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Judgment: What It Says About Us

This post is also available in: Portuguese (Brazil), Spanish

By Eric Faria 

 

Every person you meet has something special to give you – if you are open to receiving it. 

Each encounter offers you the gift of greater self-awareness by illustrating what you do and do not accept about yourself. An honest look will show you that the reactions you have to others give you more information about yourself than about them. 

You can never know for sure what motivates other people, but you can learn what you are accepting or judging in yourself. 

For instance, if someone makes a remark about you and it’s something you also judge in yourself, it will most likely hurt. However, if they make the same remark and you don’t have that judgment about yourself, it probably won’t bother you at all. 

This point is valid for almost any interaction imaginable: Reactions always have to do with our own self-judgment and feelings of inadequacy, not the other person. 

Most judgments of others stem from one of three basic causes: 

  1. You would not tolerate the same behavior or characteristic in yourself. 

For instance, you might be shy and encounter a very gregarious person. Your judgment might go something like this: What a show-off. He is so loud and obnoxious.  

Because you would be embarrassed to act this way, you resent it in someone else. This type of judgment might reveal that you are not fully expressing yourself; hence, you feel put off by others doing so. Becoming aware of the root of this reaction, and how you can express yourself more fully and authentically, would result in the valuable gift of freer self-expression.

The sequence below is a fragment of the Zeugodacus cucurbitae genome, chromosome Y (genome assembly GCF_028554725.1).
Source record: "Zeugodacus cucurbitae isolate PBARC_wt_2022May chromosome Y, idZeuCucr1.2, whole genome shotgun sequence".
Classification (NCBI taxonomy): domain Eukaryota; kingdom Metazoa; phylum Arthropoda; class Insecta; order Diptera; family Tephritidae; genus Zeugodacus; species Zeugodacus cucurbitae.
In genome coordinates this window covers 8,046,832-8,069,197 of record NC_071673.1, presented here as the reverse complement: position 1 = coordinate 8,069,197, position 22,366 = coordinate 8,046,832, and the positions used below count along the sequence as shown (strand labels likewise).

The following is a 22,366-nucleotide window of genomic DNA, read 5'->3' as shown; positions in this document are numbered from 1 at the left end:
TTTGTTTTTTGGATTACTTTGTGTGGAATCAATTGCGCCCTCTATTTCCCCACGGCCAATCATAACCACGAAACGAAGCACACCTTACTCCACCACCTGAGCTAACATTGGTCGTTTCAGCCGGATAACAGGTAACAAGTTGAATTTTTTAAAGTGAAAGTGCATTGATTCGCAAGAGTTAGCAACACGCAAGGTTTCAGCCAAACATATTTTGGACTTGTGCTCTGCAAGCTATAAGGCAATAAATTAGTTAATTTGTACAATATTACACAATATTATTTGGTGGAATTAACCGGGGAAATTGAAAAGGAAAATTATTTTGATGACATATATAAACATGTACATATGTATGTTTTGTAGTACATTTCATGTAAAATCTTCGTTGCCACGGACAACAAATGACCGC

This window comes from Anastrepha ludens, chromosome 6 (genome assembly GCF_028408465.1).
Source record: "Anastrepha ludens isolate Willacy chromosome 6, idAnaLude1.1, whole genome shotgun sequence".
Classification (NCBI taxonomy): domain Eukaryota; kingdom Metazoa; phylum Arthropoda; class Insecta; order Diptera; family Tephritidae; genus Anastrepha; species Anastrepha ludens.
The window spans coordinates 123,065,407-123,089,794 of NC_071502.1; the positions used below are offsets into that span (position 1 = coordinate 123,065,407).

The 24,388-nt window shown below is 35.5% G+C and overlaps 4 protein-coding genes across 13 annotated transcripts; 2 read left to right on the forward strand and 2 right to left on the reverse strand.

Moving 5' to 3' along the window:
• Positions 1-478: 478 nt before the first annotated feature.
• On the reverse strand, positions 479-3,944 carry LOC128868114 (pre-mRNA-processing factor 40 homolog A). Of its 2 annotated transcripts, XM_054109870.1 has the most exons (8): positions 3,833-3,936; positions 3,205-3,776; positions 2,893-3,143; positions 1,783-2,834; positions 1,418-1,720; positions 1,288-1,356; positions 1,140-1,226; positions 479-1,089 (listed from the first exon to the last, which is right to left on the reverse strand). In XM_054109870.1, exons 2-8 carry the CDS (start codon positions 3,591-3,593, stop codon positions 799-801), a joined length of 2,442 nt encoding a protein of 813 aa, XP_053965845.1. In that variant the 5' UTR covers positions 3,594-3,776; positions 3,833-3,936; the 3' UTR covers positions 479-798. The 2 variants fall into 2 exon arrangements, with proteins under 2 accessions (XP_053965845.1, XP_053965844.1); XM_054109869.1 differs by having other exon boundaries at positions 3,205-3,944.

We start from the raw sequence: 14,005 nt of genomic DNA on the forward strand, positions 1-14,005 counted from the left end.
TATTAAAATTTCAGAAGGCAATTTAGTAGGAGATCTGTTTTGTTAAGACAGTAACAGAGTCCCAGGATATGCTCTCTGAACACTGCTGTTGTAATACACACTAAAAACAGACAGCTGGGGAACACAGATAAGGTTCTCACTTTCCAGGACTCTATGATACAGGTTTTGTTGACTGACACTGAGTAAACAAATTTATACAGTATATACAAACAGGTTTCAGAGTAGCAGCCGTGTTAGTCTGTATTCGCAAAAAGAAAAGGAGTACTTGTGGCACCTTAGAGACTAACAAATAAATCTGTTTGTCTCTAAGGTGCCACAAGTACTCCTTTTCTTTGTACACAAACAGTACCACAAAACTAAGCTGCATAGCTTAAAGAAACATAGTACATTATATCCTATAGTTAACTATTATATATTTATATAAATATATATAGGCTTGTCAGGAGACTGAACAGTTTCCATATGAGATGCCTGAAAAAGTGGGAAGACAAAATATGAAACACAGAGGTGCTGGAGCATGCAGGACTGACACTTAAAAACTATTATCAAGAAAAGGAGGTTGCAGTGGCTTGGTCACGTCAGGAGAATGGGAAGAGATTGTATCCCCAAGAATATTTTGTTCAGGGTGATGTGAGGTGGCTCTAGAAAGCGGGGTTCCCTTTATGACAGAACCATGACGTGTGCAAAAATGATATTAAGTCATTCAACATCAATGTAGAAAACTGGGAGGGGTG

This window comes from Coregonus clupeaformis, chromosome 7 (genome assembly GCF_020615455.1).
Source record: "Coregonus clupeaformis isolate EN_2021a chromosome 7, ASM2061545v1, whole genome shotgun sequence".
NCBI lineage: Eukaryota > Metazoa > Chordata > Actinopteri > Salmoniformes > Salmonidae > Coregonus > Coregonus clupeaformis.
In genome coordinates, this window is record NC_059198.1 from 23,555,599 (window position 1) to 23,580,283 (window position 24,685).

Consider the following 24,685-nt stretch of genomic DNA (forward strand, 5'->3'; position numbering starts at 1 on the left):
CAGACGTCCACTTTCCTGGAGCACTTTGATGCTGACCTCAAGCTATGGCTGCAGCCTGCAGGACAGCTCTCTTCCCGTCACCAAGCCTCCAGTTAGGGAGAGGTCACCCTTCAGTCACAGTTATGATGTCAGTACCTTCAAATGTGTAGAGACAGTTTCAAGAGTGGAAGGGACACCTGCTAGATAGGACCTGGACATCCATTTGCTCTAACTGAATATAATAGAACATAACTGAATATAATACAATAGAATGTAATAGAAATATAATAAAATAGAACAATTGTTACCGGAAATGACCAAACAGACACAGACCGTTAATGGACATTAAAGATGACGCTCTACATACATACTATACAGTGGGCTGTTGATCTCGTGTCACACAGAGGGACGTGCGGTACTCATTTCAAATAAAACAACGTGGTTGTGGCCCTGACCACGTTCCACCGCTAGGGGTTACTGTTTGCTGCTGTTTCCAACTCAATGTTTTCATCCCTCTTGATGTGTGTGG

2. You display the same behavior and are not aware of it so you project your disowned behavior onto others and dislike it “out there.” 

Everyone has encountered the second cause at some point. Someone is complaining about a friend or acquaintance and you think to yourself, “That’s funny. They do the same thing they are finding wrong!” 

Take an honest look within to see if you share some of the characteristics you dislike in others. You may be surprised to learn that you do, even if it is in another area of your life. This is likely to offer insight into gaining greater self-acceptance and compassion for others. 

3. You are envious and resent the feelings that come up, so you find something wrong with those who have what you want and end up judging them. 

Someone who has attained recognition may remind you of your own lack of success in this area. You may resent their higher degree of accomplishment and then find something wrong with them in order to avoid your own feelings of inadequacy. 

Since inspiration is a much more effective motivator than competition, you would be more likely to experience success if you became inspired by other people’s victories instead of wasting time finding fault with them. 

 

Eric Faria is an Emotional Intelligence Coach. He has participated in self-development trainings since 2005, using these tools in his professional coaching. He graduated from an International Coach Federation program in January 2014. Eric lives in Connecticut, and in addition to working with private clients, he gives motivational talks. For more information, or to contact him, send an email to eric@ericfaria.com. 

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